This seemingly simple poem by Housman is anything but plain. The first two lines represent the harsh dilemma of a potential soldier. Most do not go to war solely because they want to fight. They might come from a military family or find inspiration elsewhere. Or just maybe the propaganda machine is so well-maintained that a sense of patriotism and duty derives from committing oneself to the broader struggle of a nation. It’s less frowned upon to die a hero than it is to live life after abandoning a patriotic duty. This is precisely what I take to be the message of the poem, along with the fact that young men must soon learn to forget the seeming impermanence of their lives. War exposes how quickly things can take a turn for the worst. 

  1. “Dulce et Decorum Est” by Wilfred Owen

“Bent double, like old beggars under sacks,

Knock-kneed, coughing like hags, we cursed through sludge,

Till on the haunting flares we turned our backs,

And towards our distant rest began to trudge.

Men marched asleep. Many had lost their boots,

But limped on, blood-shod. All went lame; all blind;

Drunk with fatigue; deaf even to the hoots

Of gas-shells dropping softly behind.

Gas! GAS! Quick, boys!—An ecstasy of fumbling

Fitting the clumsy helmets just in time,

But someone still was yelling out and stumbling

And flound’ring like a man in fire or lime.—

Dim through the misty panes and thick green light,

As under a green sea, I saw him drowning.

In all my dreams before my helpless sight,

He plunges at me, guttering, choking, drowning.

If in some smothering dreams, you too could pace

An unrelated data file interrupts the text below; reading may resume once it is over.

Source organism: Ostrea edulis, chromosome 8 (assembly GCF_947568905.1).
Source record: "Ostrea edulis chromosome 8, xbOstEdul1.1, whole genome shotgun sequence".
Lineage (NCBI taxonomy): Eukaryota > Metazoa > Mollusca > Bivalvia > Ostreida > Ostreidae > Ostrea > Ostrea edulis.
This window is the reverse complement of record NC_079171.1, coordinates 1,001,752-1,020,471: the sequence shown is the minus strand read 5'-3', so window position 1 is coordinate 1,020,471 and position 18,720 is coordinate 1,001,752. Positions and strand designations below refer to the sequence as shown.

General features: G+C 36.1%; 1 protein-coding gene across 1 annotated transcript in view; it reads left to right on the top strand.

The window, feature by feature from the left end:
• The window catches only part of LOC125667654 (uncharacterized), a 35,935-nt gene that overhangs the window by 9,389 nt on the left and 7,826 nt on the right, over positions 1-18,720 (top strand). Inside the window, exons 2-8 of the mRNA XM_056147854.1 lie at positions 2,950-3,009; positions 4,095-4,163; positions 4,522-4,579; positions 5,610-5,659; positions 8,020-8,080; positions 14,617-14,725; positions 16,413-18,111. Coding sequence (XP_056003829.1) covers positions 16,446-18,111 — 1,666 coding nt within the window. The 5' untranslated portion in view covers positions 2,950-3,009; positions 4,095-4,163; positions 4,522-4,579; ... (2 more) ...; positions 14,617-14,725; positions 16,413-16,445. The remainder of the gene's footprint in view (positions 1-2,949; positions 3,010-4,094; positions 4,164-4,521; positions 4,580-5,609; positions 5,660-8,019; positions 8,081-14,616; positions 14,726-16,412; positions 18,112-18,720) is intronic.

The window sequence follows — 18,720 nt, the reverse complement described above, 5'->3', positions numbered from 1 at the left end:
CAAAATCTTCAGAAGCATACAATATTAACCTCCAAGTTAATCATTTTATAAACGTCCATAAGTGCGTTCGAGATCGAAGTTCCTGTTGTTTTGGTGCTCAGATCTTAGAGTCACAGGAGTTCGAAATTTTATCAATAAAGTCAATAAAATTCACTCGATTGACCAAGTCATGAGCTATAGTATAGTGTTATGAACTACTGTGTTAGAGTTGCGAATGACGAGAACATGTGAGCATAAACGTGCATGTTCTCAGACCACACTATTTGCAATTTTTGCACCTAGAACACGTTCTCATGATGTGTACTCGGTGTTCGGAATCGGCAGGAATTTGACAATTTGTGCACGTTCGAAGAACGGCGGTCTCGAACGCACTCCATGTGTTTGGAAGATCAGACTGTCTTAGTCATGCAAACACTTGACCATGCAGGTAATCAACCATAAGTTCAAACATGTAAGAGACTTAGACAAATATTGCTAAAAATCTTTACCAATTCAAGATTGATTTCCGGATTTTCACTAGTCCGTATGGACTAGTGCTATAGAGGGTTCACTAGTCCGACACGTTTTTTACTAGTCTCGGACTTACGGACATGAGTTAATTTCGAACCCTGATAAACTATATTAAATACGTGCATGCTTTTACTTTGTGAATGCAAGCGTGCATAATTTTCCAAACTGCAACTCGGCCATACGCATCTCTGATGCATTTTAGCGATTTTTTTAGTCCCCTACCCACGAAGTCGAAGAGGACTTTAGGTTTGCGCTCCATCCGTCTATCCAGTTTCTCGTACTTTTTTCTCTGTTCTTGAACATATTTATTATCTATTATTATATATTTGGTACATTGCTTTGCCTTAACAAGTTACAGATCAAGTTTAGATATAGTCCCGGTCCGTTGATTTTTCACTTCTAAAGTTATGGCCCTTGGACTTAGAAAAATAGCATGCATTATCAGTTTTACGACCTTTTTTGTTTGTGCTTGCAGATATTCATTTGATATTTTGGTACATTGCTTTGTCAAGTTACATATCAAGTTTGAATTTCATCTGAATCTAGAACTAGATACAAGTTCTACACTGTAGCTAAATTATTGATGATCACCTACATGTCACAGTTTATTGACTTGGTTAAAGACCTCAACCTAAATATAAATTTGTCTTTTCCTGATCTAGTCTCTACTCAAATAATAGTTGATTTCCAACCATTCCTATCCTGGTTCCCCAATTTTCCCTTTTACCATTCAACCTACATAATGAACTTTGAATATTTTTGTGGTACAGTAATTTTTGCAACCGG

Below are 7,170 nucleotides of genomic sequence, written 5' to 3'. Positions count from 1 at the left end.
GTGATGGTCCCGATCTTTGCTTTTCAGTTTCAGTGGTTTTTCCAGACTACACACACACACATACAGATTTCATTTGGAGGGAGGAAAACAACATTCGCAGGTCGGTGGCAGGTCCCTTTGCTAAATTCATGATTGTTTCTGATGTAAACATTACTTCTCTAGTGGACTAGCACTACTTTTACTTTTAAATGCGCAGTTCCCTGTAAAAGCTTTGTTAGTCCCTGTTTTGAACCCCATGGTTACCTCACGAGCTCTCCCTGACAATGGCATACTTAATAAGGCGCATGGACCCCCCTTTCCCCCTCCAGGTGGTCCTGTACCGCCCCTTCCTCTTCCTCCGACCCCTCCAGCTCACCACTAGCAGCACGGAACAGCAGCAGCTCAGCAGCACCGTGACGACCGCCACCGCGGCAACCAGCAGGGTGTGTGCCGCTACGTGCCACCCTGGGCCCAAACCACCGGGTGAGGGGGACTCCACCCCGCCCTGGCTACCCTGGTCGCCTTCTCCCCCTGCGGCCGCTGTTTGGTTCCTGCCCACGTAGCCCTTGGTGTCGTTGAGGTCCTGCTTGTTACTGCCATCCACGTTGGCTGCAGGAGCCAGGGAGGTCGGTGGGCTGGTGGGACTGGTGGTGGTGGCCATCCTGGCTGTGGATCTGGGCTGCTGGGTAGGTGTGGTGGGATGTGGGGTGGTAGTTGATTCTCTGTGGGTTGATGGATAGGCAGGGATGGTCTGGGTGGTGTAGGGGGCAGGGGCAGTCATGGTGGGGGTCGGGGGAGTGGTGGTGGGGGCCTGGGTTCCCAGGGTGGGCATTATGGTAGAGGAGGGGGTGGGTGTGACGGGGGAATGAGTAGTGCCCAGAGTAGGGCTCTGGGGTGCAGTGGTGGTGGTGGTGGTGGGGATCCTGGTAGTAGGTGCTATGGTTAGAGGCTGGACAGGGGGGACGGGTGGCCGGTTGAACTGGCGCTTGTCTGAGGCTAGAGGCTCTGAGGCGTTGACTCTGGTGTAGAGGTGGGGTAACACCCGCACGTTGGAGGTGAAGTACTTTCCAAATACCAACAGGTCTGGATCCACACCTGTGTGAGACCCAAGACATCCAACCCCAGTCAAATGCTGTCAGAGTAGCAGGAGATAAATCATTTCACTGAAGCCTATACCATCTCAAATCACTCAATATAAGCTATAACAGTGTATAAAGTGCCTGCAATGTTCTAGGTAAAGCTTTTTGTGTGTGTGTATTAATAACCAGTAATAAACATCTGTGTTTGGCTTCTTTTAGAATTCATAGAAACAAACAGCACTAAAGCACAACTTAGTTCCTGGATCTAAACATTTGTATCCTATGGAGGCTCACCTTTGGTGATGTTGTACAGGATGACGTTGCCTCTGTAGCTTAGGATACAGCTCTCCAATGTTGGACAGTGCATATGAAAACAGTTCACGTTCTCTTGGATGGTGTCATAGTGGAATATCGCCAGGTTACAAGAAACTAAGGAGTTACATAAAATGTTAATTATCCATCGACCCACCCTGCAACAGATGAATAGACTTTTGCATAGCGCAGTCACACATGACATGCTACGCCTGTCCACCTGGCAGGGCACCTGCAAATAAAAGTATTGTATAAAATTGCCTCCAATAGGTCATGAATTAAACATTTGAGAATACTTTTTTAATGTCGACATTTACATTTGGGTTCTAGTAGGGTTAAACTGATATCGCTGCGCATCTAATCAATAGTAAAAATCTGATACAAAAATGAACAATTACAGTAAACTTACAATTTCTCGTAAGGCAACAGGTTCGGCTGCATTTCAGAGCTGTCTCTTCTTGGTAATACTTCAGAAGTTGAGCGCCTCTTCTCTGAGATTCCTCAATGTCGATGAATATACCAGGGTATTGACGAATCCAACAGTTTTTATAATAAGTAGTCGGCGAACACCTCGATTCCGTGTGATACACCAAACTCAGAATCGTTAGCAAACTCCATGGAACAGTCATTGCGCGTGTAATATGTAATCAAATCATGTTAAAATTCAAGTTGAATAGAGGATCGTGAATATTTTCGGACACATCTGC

Behind the wagon that we flung him in,

And watch the white eyes writhing in his face,

His hanging face, like a devil’s sick of sin;

If you could hear, at every jolt, the blood

Come gargling from the froth-corrupted lungs,

Obscene as cancer, bitter as the cud

Of vile, incurable sores on innocent tongues,—

My friend, you would not tell with such high zest

To children ardent for some desperate glory,

The old Lie: Dulce et decorum est

Pro patria mori.”

If one is to discuss war poetry, it would be shameful to omit this one. I won’t spend too much time on analysis; the reader should easily pick it up. War is soul-destroying just as much as it is physically destroying. This poem was written after Owen and the rest of his fellow fighters were gassed. A close reading of this poem will make one squirm. Consider the last line of the poem, “the old Lie” in Latin. Originally written by the Roman poet Horace, “Dulce et decorum est pro patria mori” translates as “It is sweet and fitting to die for one’s country.”

Owen commands us to not tell the “children ardent for some desperate glory” that war is the path to this “glory.” Rather, it is indeed a lie to suggest otherwise. To tell someone they must sacrifice themselves for a war they had no part in creating is as capricious of a demand as it gets.

Better a peacenik than a war-mongering patriot. 

 

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    . | Nov 30, 2023 at 10:34 pm

    “After all, I’d rather be criticized for my devotion to peace than praised for a commitment to war.” Your articles continue improving, wonderful job! I’m glad the daily has someone willing to speak their mind in such a respectful way, striving to help others understand the views of many!

    Reply